Same Time New Place Lipping Out No. 25

Same Time, New Place

Will Tiger and Rory’s prime-time franchise work? History provides the best view

“To be very frank,” Mike Tirico said as Tiger Woods, Annika Sorenstam, David Duval and Karrie Webb, winners of five of the last six major championships on the PGA and LPGA tours, trudged to the 11th green, “the golf has not been very good.” 

In real time and in ABC boardrooms afterward, 2001’s “Battle at Bighorn” primetime golf event appeared to be a failure. The golf was stilted and ugly for any tour pro, let alone the generational talents on display, and, to make matters worse, the match went to extra holes and blew past its scheduled TV window by 82 long minutes. “That scene had everything but the clown’s mouth,” co-host Al Michaels deadpanned after Sorenstam badly missed a putt on No. 14. 

Is the Tomorrow Golf League (TGL) headed for the same fate? Golf’s latest foray into the most coveted slot in network programming—this time with teams of three PGA Tour stars playing in front of a live studio audience on what the league is hailing as a “custom-built arena that will combine a data-rich virtual course with a state-of-the-art short game complex”—is unlike anything seen before at this level. And people have their doubts. 

“What the hell is TGL?” a friend recently asked me. “Who’s going to watch that?” That’s probably what ABC executives  said after the “Battle at Bighorn.” It was the third year of the network’s Monday Night Golf series and viewership was dropping. The first, 1999’s match between Woods and Sergio García, finished only behind the Masters in terms of golf ratings that year. But the series never found similar success and was discontinued after 2005’s event, where Phil Mickelson and Retief Goosen whipped Woods and John Daly, 5&3.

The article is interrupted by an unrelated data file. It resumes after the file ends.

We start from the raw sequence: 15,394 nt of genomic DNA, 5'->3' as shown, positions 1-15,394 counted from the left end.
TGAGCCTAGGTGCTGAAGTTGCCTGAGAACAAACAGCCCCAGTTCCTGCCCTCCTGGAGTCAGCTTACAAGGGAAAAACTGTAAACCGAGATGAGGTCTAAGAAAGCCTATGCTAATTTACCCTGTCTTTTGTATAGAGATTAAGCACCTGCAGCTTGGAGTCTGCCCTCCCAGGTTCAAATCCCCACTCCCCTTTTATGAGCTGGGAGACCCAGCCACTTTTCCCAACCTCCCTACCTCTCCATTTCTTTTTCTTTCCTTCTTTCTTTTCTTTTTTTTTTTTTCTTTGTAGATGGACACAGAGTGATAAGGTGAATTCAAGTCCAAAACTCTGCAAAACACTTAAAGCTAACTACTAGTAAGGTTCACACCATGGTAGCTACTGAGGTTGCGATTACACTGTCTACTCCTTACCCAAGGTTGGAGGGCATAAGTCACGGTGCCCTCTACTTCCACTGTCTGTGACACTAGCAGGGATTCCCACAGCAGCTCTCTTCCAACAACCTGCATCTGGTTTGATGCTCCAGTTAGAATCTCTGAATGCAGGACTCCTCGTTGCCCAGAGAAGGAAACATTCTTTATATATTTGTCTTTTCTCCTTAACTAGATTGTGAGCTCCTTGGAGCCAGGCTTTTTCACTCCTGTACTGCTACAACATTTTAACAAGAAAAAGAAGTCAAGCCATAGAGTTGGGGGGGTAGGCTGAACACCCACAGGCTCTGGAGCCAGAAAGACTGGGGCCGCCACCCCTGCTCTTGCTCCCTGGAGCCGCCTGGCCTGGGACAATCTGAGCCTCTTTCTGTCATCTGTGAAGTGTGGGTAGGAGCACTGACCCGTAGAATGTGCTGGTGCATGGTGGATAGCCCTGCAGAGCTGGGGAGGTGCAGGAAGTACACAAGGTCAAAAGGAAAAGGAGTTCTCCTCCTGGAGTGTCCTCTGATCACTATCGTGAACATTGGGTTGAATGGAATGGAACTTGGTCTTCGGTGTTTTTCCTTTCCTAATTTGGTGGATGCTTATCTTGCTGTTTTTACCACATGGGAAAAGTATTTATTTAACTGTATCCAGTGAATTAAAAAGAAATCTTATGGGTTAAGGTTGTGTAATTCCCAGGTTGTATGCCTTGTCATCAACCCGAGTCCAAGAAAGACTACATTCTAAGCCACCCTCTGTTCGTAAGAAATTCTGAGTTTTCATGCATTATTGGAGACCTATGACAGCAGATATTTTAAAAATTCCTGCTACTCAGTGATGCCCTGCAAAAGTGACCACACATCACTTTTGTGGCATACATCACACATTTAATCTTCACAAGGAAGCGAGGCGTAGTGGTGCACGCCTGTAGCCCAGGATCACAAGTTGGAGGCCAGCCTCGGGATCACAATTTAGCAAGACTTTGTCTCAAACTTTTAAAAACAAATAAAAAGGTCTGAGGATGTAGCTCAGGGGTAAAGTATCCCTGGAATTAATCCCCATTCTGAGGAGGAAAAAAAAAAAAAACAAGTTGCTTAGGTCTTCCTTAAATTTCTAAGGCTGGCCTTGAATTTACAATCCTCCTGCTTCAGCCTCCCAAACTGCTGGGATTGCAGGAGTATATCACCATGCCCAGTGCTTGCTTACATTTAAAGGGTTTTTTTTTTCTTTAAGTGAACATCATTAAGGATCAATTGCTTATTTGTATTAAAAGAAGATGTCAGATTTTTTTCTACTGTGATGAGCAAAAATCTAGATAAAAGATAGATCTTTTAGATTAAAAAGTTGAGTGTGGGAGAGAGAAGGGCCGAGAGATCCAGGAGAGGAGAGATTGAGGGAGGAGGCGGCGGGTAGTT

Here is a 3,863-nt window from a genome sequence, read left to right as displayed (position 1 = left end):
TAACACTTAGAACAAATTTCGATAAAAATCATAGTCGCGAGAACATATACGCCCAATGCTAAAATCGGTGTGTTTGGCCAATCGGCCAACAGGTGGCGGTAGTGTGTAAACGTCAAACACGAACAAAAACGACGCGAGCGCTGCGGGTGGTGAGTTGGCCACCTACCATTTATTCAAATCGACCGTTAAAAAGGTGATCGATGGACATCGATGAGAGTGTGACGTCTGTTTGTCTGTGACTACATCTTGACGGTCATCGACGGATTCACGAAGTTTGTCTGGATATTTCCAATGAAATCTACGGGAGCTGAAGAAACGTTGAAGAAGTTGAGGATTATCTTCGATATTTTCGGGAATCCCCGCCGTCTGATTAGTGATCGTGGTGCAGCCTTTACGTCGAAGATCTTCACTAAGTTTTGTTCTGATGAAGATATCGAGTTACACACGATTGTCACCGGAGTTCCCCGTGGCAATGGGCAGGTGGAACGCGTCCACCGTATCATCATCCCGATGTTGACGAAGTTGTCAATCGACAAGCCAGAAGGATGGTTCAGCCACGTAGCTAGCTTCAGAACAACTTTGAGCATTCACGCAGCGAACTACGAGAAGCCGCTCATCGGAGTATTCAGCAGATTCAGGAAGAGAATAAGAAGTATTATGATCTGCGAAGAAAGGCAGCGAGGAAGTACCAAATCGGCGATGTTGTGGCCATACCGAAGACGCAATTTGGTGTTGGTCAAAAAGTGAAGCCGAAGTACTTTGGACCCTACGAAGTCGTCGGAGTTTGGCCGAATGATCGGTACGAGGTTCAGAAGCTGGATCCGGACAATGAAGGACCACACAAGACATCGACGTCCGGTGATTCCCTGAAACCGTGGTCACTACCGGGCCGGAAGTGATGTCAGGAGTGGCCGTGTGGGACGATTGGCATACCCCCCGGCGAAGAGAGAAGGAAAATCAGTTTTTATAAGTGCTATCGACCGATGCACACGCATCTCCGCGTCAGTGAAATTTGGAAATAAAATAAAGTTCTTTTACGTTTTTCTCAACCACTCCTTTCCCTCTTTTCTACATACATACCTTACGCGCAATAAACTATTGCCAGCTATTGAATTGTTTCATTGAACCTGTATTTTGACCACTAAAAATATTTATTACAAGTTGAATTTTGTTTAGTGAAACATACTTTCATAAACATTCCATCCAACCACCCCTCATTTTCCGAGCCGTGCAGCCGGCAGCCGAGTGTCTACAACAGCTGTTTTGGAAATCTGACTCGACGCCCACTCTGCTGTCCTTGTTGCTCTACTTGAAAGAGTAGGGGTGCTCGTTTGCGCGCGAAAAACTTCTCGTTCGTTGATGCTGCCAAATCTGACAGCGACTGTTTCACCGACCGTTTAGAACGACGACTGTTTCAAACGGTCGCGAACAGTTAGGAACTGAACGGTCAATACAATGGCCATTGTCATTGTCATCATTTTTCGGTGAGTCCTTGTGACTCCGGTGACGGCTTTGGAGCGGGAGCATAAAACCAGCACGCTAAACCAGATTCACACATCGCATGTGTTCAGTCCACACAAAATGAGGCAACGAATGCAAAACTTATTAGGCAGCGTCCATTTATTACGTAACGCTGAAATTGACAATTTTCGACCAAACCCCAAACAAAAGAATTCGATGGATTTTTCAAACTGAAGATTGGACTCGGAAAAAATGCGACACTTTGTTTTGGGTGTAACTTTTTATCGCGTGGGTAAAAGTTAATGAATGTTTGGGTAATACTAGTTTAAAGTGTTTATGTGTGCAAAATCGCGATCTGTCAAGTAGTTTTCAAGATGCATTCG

Andy Tupman Masters 4 Tiger Woods
Regardless of venue or showtime, Tiger draws a crowd. Photo: Andy Tupman

But here’s the dirty secret about primetime golf: People do watch it. That 2001 bomb of a match yielded a 6.1 Nielsen rating, something executives today would do truly awful things for. (Ty Votaw, the LPGA commissioner at the time, was one of the few to see the silver lining: “It’s a 6.1 rating and 8 million people watched, which is a positive, and out of that, we probably made some new fans,” he said afterward. “It’s a better rating than the men’s British Open.”) 

Beyond ratings, history has proven that these exhibitions have had a positive impact on the game. “There have been some important, long-term benefits that have come out of these made-for-TV matches,” Connor Lewis, the man behind the Society of Golf Historians, tells me. “Shell’s Wonderful World of Golf alone has been incredible for the game.” 

Debuting in 1961 with Billy Casper vs. Mário Gonzalez at the Gávea Country Club in Brazil, Shell’s Wonderful World of Golf has become a vital piece of golf history. It remains one of the best avenues for swing technicians to get clean looks at historically good moves, from Ben Hogan to Mickey Wright to Sam Snead. For architecture aficionados, the show has become a kind of urtext for private clubs like Pine Valley and rarely seen international courses like Kasumigaseki Country Club in Japan. It’s also a time capsule for how courses like St. Andrews, Royal Melbourne and PGA National looked back then compared to today.